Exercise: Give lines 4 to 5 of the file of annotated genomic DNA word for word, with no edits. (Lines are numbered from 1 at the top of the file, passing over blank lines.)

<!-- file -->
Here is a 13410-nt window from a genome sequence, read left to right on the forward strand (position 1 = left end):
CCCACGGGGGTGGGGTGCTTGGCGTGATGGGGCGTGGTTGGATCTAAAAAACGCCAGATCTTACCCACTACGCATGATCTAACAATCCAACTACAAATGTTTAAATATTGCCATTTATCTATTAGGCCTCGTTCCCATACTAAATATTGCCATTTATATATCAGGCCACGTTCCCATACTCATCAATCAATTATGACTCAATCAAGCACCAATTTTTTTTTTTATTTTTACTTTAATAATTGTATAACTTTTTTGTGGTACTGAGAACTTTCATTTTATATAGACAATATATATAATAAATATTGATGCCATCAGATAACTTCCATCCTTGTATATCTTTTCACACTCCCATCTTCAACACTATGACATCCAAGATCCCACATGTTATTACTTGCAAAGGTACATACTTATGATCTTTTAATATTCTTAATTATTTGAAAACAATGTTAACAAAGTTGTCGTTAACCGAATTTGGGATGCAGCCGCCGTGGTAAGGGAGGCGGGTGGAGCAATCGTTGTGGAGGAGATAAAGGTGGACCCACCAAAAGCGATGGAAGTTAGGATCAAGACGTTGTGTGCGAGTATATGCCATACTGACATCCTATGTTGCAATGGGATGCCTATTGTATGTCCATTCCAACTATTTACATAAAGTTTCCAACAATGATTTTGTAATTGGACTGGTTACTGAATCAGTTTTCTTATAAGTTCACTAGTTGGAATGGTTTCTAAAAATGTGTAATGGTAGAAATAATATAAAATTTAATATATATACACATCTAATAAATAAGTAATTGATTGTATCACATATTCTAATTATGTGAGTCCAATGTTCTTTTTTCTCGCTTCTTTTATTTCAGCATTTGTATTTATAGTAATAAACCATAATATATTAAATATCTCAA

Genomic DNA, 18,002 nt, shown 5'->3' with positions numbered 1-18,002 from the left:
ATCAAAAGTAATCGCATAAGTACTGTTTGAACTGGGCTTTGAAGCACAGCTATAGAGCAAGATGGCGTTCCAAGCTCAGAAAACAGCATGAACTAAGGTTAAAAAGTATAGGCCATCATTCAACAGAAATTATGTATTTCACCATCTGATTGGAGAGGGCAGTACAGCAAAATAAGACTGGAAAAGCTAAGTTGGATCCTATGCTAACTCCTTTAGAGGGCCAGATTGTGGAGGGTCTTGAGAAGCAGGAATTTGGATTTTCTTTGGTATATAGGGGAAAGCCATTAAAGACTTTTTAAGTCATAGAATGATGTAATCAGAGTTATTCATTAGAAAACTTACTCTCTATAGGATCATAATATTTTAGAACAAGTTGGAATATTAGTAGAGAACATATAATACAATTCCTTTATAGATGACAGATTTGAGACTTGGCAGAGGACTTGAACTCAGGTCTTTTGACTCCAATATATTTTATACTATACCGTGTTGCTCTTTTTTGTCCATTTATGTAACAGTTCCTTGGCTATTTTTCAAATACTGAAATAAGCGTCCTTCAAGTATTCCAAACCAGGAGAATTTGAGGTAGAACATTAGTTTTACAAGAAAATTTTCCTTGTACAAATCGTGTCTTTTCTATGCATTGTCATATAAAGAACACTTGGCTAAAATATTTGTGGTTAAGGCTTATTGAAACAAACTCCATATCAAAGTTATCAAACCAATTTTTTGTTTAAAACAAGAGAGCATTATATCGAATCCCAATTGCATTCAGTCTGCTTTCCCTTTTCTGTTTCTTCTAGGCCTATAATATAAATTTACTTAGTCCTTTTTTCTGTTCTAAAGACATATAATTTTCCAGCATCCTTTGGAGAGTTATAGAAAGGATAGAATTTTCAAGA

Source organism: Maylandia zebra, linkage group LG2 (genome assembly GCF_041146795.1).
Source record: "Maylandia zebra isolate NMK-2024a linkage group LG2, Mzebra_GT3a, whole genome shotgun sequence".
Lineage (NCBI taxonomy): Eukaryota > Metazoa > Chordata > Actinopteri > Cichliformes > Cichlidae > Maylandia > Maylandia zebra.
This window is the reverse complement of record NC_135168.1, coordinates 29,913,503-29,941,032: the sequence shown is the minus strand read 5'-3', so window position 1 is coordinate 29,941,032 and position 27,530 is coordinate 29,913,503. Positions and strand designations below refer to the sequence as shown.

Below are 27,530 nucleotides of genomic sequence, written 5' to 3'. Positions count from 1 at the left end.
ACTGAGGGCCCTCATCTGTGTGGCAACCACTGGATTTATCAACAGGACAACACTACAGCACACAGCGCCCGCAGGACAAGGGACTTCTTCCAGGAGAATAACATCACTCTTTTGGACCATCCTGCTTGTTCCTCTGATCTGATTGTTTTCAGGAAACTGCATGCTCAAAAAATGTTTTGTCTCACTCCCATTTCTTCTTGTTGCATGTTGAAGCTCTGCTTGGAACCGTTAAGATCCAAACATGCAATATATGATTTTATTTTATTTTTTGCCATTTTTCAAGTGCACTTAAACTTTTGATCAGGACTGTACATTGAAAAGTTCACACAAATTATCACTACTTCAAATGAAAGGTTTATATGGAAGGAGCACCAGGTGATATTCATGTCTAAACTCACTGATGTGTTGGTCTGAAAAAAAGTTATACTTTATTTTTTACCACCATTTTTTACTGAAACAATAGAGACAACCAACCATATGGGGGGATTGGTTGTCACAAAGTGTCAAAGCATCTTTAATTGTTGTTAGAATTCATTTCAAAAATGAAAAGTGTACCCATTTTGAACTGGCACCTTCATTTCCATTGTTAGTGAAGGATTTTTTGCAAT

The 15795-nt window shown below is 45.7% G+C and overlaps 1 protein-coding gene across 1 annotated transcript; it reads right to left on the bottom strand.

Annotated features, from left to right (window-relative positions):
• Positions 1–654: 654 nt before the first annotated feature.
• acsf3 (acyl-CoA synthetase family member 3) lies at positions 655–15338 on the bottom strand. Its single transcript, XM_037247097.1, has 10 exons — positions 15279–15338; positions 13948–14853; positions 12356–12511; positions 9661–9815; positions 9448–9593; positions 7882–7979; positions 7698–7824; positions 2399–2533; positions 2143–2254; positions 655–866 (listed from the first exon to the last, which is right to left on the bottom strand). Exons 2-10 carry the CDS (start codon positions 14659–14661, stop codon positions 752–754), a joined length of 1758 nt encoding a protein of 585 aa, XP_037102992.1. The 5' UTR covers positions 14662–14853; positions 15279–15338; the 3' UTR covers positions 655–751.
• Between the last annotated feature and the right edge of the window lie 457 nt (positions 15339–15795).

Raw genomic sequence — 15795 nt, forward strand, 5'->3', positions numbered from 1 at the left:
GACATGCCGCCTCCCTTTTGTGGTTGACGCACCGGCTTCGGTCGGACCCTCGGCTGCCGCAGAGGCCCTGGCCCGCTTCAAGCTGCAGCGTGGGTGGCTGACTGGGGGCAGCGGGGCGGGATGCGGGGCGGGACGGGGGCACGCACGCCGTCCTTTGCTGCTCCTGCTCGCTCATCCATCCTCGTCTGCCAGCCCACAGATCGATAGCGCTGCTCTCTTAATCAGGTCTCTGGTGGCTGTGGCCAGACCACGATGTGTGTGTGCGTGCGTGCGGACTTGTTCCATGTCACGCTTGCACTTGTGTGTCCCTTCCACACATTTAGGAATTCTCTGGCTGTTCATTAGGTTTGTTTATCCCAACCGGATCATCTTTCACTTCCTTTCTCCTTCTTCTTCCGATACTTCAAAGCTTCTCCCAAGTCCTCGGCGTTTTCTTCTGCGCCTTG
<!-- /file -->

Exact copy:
ATCAAAAGTAATCGCATAAGTACTGTTTGAACTGGGCTTTGAAGCACAGCTATAGAGCAAGATGGCGTTCCAAGCTCAGAAAACAGCATGAACTAAGGTTAAAAAGTATAGGCCATCATTCAACAGAAATTATGTATTTCACCATCTGATTGGAGAGGGCAGTACAGCAAAATAAGACTGGAAAAGCTAAGTTGGATCCTATGCTAACTCCTTTAGAGGGCCAGATTGTGGAGGGTCTTGAGAAGCAGGAATTTGGATTTTCTTTGGTATATAGGGGAAAGCCATTAAAGACTTTTTAAGTCATAGAATGATGTAATCAGAGTTATTCATTAGAAAACTTACTCTCTATAGGATCATAATATTTTAGAACAAGTTGGAATATTAGTAGAGAACATATAATACAATTCCTTTATAGATGACAGATTTGAGACTTGGCAGAGGACTTGAACTCAGGTCTTTTGACTCCAATATATTTTATACTATACCGTGTTGCTCTTTTTTGTCCATTTATGTAACAGTTCCTTGGCTATTTTTCAAATACTGAAATAAGCGTCCTTCAAGTATTCCAAACCAGGAGAATTTGAGGTAGAACATTAGTTTTACAAGAAAATTTTCCTTGTACAAATCGTGTCTTTTCTATGCATTGTCATATAAAGAACACTTGGCTAAAATATTTGTGGTTAAGGCTTATTGAAACAAACTCCATATCAAAGTTATCAAACCAATTTTTTGTTTAAAACAAGAGAGCATTATATCGAATCCCAATTGCATTCAGTCTGCTTTCCCTTTTCTGTTTCTTCTAGGCCTATAATATAAATTTACTTAGTCCTTTTTTCTGTTCTAAAGACATATAATTTTCCAGCATCCTTTGGAGAGTTATAGAAAGGATAGAATTTTCAAGA

Source organism: Maylandia zebra, linkage group LG2 (genome assembly GCF_041146795.1).